Getting to know Teide better (by quad bike)
In some ways Teide is Tenerife, yet for most residents and regulars the peak remains both familiar and distant at the same time.
We have all driven up there, of course, at least once or twice, usually with visiting family or friends. Then, though, you get out of the car, squint about at the strange lunar landscape, and that’s that – then it’s back into your vehicle and back down you go! Perhaps the most intimate experience you have with the peak remains those five minutes on the plane flying into Tenerife, when you dip out the clouds and can practically peer inside the old volcano…
That was how it was for me, anyhow, until my last long island sojourn, when a relative convinced me to take a quad tour going from Chayofa all the way to Tenerife’s epicentre.
I should add here that I had never been near a quad bike in my life, let alone driven one! If I went along with the suggestion, it was mostly because it struck me as such an odd one.
We checked out TripAdvisor and opted for Quadzilla – who have been providing quad tours for three years. The quads sat waiting for us in a line across the street as our guide, Dan, went through the safety stuff. If they looked strangely beast-like, waiting there in the afternoon sun, it would be a relief to realise, when we set off, that they were very obedient beasts, extremely responsive to the press of your thumb.
We proceeded in a convoy – the group a mix of tourists and residents. The first section of the journey passing through Arona and Escalona on a smooth and winding road, gave us all time to become accustomed. It was all very pleasant, with the wind in your face and the Atlantic spread out glistening at your side, as we roared round broad u-bends on the steady smooth road.
Next up, we hit the off-road section – a dirt track through farmland and vinyards everyone grinning so broadly on the bouncing quads that, when we next stopped, there was grit between everyone’s teeth!
The first milestone in the journey was the famous Vilaflor, the highest village in Spain at 1500 metres above sea level. The group disembarked for (non-alcoholic!) refreshments beneath the old church. It was still nice and warm, but Dan was handing out gloves, warning us that our fingertips were likely to become a little numb without them in the near future.
The next part of the journey was the loveliest – up through Corona Forest, surrounded by pine trees and freestanding crags as tall and old as dinosaurs.
Cyclists pumped their pedals as we purred past them, motorbikes (conversely) weaved around us, and every now and then our convoy pulled over allowing us to enjoy the panoramic views and take advantage of photo opportunities. I couldn’t help but feel that we had it better than all the other road travellers. We had none of the cyclists’ aches, for one, and we had much greater time to drink in the surroundings than those in cars and motorbikes. Indeed, it was only by car that I had previously gone through the forest, and it struck me, as I blinked happily up, how much a windscreen separates us from the world, the car a little module that keeps the landscape at arm’s length.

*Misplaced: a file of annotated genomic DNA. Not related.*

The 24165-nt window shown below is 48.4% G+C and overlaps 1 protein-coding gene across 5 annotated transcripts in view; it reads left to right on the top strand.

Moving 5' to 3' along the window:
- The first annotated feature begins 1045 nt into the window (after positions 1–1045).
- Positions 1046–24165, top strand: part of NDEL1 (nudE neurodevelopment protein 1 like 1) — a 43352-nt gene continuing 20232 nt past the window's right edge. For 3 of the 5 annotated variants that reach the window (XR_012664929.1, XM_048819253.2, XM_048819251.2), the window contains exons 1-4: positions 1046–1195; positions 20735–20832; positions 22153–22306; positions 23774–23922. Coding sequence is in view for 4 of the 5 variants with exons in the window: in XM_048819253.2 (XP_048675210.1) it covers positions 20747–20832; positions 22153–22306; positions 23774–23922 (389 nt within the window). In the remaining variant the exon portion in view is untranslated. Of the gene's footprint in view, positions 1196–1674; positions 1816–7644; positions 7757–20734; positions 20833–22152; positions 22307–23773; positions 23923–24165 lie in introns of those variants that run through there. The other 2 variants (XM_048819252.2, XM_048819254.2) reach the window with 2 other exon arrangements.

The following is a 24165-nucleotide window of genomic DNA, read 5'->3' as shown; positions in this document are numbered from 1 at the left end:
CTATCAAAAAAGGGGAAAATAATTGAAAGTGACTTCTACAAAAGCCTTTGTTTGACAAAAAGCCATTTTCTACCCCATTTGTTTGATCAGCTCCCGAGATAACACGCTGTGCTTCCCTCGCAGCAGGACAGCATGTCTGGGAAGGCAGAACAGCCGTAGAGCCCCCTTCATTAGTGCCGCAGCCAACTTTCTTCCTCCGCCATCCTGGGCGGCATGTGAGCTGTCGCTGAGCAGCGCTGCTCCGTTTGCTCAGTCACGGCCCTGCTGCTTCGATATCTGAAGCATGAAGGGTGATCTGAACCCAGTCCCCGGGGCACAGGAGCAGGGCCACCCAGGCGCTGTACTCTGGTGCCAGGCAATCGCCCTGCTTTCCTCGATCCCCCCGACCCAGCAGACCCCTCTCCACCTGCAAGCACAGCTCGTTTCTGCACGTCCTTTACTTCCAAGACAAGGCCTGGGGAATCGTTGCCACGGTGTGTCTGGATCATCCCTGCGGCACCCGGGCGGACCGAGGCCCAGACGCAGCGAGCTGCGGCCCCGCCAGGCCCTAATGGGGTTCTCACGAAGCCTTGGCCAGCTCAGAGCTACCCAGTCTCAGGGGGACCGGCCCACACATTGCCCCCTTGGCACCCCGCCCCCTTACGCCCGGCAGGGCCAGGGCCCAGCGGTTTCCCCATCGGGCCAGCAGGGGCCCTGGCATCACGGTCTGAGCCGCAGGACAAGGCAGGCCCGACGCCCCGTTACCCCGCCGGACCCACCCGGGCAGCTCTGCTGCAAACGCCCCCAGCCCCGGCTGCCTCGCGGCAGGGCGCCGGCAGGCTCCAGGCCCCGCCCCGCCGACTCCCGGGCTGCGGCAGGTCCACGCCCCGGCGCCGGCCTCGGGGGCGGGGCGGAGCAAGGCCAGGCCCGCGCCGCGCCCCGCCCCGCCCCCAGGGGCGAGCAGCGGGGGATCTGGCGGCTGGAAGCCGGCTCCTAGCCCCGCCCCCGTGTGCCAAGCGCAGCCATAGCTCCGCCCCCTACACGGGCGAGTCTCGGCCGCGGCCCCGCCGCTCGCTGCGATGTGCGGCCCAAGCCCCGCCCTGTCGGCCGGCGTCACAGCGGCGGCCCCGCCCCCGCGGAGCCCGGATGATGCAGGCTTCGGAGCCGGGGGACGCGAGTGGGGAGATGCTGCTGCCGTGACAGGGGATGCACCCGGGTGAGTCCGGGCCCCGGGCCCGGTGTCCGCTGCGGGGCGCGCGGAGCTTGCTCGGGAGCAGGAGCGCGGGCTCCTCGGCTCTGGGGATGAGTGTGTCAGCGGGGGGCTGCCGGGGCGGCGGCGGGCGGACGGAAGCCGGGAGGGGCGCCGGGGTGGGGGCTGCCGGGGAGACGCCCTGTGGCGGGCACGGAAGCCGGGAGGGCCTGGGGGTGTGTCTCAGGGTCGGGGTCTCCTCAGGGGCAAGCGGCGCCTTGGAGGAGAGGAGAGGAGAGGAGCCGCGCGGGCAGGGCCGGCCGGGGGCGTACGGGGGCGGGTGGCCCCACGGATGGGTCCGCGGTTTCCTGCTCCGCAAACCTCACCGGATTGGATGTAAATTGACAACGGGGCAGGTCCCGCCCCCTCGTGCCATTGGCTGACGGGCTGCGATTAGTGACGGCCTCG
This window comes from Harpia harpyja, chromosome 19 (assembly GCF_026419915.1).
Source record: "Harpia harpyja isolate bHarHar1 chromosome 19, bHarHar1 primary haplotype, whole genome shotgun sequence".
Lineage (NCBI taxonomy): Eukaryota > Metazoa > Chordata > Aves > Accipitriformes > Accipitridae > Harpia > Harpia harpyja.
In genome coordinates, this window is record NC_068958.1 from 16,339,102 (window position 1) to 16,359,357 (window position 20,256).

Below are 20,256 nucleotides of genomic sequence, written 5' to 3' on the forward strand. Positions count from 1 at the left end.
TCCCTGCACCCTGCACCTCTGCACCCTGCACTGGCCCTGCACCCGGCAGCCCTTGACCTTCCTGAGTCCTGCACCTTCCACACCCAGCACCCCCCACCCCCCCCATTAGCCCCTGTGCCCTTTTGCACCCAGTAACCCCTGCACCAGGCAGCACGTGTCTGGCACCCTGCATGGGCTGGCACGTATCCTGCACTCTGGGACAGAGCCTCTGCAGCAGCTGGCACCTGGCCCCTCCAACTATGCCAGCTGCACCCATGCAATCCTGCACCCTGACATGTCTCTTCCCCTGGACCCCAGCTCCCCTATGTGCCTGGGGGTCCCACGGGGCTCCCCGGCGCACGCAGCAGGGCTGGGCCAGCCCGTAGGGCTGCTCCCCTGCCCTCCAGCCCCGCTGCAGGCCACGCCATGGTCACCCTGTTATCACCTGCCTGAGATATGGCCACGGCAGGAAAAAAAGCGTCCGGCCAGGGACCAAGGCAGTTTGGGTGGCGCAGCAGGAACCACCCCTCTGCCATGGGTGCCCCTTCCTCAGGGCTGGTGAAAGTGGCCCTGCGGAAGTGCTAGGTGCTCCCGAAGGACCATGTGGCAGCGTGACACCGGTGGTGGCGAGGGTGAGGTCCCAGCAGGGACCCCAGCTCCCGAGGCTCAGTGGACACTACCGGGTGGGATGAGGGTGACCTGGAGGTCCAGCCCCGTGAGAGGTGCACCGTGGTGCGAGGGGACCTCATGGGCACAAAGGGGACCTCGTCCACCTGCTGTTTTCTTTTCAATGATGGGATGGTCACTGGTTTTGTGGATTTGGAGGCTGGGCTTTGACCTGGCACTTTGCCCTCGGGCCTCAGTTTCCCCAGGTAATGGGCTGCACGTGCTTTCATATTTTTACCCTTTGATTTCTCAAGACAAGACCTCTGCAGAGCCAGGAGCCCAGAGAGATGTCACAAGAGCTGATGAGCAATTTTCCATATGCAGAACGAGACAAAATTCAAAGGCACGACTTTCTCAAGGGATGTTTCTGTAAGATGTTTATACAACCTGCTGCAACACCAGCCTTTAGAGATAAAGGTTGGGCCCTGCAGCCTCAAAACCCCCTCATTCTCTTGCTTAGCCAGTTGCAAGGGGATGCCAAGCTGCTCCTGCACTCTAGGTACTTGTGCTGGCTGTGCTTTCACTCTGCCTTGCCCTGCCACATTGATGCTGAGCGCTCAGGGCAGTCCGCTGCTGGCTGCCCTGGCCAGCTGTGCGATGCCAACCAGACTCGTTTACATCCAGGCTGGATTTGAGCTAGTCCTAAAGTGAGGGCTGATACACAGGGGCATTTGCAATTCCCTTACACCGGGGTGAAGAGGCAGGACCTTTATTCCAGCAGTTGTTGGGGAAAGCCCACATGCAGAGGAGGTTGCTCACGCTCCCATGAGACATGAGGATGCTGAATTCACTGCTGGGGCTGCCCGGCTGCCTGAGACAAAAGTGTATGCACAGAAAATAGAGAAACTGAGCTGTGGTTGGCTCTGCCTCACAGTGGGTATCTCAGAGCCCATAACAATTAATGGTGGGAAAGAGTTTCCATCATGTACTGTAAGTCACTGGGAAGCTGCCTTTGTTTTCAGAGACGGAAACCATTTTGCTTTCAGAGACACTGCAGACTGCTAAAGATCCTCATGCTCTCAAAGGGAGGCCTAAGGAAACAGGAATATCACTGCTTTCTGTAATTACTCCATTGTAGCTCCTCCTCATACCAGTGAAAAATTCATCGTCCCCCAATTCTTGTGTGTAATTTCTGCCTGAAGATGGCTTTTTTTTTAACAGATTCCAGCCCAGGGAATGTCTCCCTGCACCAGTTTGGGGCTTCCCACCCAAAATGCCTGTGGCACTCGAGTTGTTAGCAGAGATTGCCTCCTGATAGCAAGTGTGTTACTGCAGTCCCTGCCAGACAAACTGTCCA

The next stage saw a more arid landscape, and great chasms beneath the road, while La Gomera and La Palma sat immense on the horizon. Next we entered that famous dead zone around Teide, the setting of the first Star Wars movie, Planet of the Apes, Clash of the Titans and more. It was cooler, now, the roads long and straight enough to allow us to pick up a little more speed.
On reaching the zenith of this ancient lunar landscape we pulled into a parking area/viewing point to stretch our legs and soak up the alien atmosphere. We all agreed it had been a lovely ascent. As for the coming descent – the glorious surprise of Corona forest, certainly, was going to be difficult to beat, but there were still a number of highlights to come.
Those deep drops, for instance, felt that much more dramatic when they right over the lip of your lane. Then there was the strange sight of cyclists overtaking us, fixed to the ground by a few centimetres of whistling rubber, yet going twice our speed! Back through the off-road part, we pulled up this time at a charming winery, where there was a thimbleful of sweet wine to taste. Best of all, though, was the final descent to Chayofa: this time Dan led us down twisting, sometimes almost vertical backroads, cruising gently past homes and rural hotels, with the sea darkening beneath the just-setting sun.
What can I say, quads and Tenerife: they go extremely well together. Next up I plan to take the coastal roads tour, for sure…
Thomas McGrath is a writer who spends half his time based in London, the other half in Tenerife.
By Thomas McGrath